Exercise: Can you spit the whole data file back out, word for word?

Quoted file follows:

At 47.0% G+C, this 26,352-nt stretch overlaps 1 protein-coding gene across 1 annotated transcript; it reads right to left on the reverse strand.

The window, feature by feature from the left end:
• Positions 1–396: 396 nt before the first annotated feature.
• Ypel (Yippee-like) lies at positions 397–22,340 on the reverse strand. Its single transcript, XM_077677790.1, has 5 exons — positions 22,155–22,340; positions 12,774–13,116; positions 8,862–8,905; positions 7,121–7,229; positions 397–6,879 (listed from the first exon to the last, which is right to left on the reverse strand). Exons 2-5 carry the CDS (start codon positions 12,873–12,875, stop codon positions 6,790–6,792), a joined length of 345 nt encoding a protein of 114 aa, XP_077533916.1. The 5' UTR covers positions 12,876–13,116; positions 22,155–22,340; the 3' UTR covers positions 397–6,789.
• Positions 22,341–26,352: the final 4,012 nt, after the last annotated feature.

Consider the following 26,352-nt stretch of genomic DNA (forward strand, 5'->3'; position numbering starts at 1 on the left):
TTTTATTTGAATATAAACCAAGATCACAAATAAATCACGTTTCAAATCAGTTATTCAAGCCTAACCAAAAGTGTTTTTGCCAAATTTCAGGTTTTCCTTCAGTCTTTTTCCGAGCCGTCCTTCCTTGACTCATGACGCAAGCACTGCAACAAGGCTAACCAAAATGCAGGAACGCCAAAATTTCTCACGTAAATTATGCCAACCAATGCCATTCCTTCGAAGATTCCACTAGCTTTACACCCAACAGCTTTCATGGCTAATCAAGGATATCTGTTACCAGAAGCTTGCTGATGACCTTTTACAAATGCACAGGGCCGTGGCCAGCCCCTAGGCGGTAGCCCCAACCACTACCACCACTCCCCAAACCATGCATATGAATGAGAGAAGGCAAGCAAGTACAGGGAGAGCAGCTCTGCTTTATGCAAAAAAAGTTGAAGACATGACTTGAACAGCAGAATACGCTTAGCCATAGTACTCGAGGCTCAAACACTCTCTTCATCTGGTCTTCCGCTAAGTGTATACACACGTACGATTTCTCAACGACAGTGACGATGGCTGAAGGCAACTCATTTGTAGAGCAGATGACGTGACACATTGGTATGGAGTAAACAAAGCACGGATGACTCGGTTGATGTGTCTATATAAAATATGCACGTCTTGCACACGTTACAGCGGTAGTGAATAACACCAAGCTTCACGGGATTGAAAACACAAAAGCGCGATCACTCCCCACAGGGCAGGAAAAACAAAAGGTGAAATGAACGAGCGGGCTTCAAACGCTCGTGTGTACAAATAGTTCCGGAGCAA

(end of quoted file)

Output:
At 47.0% G+C, this 26,352-nt stretch overlaps 1 protein-coding gene across 1 annotated transcript; it reads right to left on the reverse strand.

The window, feature by feature from the left end:
• Positions 1–396: 396 nt before the first annotated feature.
• Ypel (Yippee-like) lies at positions 397–22,340 on the reverse strand. Its single transcript, XM_077677790.1, has 5 exons — positions 22,155–22,340; positions 12,774–13,116; positions 8,862–8,905; positions 7,121–7,229; positions 397–6,879 (listed from the first exon to the last, which is right to left on the reverse strand). Exons 2-5 carry the CDS (start codon positions 12,873–12,875, stop codon positions 6,790–6,792), a joined length of 345 nt encoding a protein of 114 aa, XP_077533916.1. The 5' UTR covers positions 12,876–13,116; positions 22,155–22,340; the 3' UTR covers positions 397–6,789.
• Positions 22,341–26,352: the final 4,012 nt, after the last annotated feature.

Consider the following 26,352-nt stretch of genomic DNA (forward strand, 5'->3'; position numbering starts at 1 on the left):
TTTTATTTGAATATAAACCAAGATCACAAATAAATCACGTTTCAAATCAGTTATTCAAGCCTAACCAAAAGTGTTTTTGCCAAATTTCAGGTTTTCCTTCAGTCTTTTTCCGAGCCGTCCTTCCTTGACTCATGACGCAAGCACTGCAACAAGGCTAACCAAAATGCAGGAACGCCAAAATTTCTCACGTAAATTATGCCAACCAATGCCATTCCTTCGAAGATTCCACTAGCTTTACACCCAACAGCTTTCATGGCTAATCAAGGATATCTGTTACCAGAAGCTTGCTGATGACCTTTTACAAATGCACAGGGCCGTGGCCAGCCCCTAGGCGGTAGCCCCAACCACTACCACCACTCCCCAAACCATGCATATGAATGAGAGAAGGCAAGCAAGTACAGGGAGAGCAGCTCTGCTTTATGCAAAAAAAGTTGAAGACATGACTTGAACAGCAGAATACGCTTAGCCATAGTACTCGAGGCTCAAACACTCTCTTCATCTGGTCTTCCGCTAAGTGTATACACACGTACGATTTCTCAACGACAGTGACGATGGCTGAAGGCAACTCATTTGTAGAGCAGATGACGTGACACATTGGTATGGAGTAAACAAAGCACGGATGACTCGGTTGATGTGTCTATATAAAATATGCACGTCTTGCACACGTTACAGCGGTAGTGAATAACACCAAGCTTCACGGGATTGAAAACACAAAAGCGCGATCACTCCCCACAGGGCAGGAAAAACAAAAGGTGAAATGAACGAGCGGGCTTCAAACGCTCGTGTGTACAAATAGTTCCGGAGCAA